Tuesday, 17 May, 2022
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Nasa's Perseverance Mars rover finds its 'baseline' rocks

Nasa's Mars rover Perseverance has identified what are probably the oldest rocks at its crater landing site.

They are volcanic in origin, perhaps the product of some ancient lava flow.

It's an important milestone for the mission because it means that when samples of these rocks are returned to Earth next decade, they can be dated.

This will tighten our understanding of the history of not only the touch-down location but of Mars generally and the wider Solar System beyond.

Science team-member Briony Horgan, from Purdue University, said the identification represented a "really, really big deal".

Perseverance dropped into Jezero Crater in February.

This deep depression had been chosen as the destination because it appeared in satellite images to contain a delta - a structure built up from the silt and sand dumped by a river as it enters a wider body of water, such as a lake.

It's the kind of geological feature that just might record traces of past microbial life on Mars billions of years ago.

The rover didn't land on the delta itself but on the surrounding terrain - on the floor of the crater.

It's here that the robot has found its baseline rocks.

Perseverance was commanded to examine two broad areas: one dubbed the "Fractured Rough", the other nicknamed "Séítah" (meaning "amidst the sand" in the Navajo language).

The scientists' immediate impression of the latter was that its rocks were sedimentary in origin - that is, they were the compressed accumulation of mineral particles deposited either in water or by the wind. This view was reinforced by the obvious layering.

But the mission team got something of a shock when Perseverance started drilling into Séítah and examining its geochemistry in detail.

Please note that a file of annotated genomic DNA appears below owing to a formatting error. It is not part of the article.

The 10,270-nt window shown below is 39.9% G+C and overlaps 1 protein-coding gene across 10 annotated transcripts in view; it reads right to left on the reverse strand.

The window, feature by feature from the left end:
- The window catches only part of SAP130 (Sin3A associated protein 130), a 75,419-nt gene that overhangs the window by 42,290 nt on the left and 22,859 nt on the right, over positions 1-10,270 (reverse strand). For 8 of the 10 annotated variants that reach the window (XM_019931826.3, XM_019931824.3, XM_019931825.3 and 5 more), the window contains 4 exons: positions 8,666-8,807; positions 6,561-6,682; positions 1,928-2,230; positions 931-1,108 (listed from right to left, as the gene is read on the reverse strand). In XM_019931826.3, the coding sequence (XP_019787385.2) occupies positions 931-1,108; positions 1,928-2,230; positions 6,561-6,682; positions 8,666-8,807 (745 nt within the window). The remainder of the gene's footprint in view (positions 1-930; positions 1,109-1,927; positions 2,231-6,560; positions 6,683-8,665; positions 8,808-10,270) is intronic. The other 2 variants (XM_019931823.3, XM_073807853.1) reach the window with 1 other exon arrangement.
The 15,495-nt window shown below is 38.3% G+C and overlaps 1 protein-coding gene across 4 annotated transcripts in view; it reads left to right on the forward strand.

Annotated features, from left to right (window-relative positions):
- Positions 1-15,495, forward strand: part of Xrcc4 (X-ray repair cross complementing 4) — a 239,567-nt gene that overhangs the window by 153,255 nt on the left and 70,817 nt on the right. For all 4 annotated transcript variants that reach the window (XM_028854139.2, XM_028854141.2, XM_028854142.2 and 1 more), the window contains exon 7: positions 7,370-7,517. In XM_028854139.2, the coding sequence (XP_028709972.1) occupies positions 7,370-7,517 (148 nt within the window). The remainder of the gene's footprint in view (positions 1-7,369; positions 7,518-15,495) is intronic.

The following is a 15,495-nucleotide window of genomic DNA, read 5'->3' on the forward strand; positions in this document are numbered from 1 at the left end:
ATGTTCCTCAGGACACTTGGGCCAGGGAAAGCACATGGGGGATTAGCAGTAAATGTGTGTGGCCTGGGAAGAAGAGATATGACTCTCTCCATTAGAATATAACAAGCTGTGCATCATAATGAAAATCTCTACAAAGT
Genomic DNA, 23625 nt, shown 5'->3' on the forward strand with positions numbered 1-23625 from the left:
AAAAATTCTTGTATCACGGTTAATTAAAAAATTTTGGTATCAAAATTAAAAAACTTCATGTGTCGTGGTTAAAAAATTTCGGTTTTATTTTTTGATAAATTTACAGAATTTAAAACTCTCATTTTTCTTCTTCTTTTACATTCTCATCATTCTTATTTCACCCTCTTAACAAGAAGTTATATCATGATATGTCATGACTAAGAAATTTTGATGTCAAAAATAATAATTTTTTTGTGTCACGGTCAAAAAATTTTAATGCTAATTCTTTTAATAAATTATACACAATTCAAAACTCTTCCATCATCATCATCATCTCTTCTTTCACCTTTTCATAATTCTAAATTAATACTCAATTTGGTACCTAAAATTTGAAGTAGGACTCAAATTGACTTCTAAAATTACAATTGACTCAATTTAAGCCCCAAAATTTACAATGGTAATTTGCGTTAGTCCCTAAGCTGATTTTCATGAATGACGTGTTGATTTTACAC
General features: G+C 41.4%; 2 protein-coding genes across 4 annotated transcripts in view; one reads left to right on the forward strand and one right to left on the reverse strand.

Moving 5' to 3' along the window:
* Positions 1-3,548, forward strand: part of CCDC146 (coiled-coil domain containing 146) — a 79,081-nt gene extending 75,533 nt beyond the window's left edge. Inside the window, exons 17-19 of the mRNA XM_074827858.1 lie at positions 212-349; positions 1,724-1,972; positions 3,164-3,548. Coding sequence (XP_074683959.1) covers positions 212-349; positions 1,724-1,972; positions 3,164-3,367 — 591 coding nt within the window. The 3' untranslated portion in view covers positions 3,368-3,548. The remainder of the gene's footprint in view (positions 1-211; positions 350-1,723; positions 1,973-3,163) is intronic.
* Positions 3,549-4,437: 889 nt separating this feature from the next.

Instruments detected lots of olivine crystals engulfed and surrounded by the mineral pyroxene.

Geologists describe what Perseverance saw as a cumulate texture, said Kelsey Moore from the California Institute of Technology (Caltech).

"And the reason that that's important is that a cumulate texture is very indicative of a specific type of igneous rock that forms as a very thick magma body is cooling, and the olivine crystals crystallise and sink and then the pyroxene forms around those olivine crystals," she explained.

Caltech colleague and Perseverance project scientist Ken Farley added: "So this appears to be a product that was either intruded into or erupted into the crater, or flowed in from outside. One potential explanation is that there was a phase in which there was a lava lake in the crater and it was filled with magma."

The team knows Séítah to be older than the Fractured Rough (also probably volcanic in origin) because Séítah can be seen in ground-penetrating radar images to dip under the Fractured Rough. A clear telltale of which rocks were emplaced first.

This almost certainly makes the Séítah outcrop the oldest rocks in Jezero - and much older than the delta.

Surfaces on all planetary bodies in the Solar System are aged by counting the number of their impact craters. Sophisticated models have been developed to compare ages across the various bodies. But these crater "chronometers" depend on some definitive dating that so far has only been obtained by ageing in the laboratory the rock samples brought back to Earth from the Moon in the 1960s and 1970s.

 

The pieces of rock drilled by Perseverance in Séítah and the Fractured Rough will also be returned to Earth at some point in the near future. Ages for them will be established by studying their radioactive content. The resulting definitive dates can then be used to extend and refine the crater-counting models.

And there'll be further interest in the Séítah samples when they arrive on Earth because Perseverance was also able to establish the presence of carbonate and sulphate minerals.

Kelsey Moore again: "[These minerals] indicate to us that after these igneous rocks formed, water flowed through the pore spaces and the cracks and voids in the rocks." The minerals would have precipitated from the water. "That tells us that there were aqueous environments in Jezero Crater after these rocks formed that may have been salty water. And that's important as we start to consider habitability in Jezero and the potential for life to have maybe existed in those kinds of waters."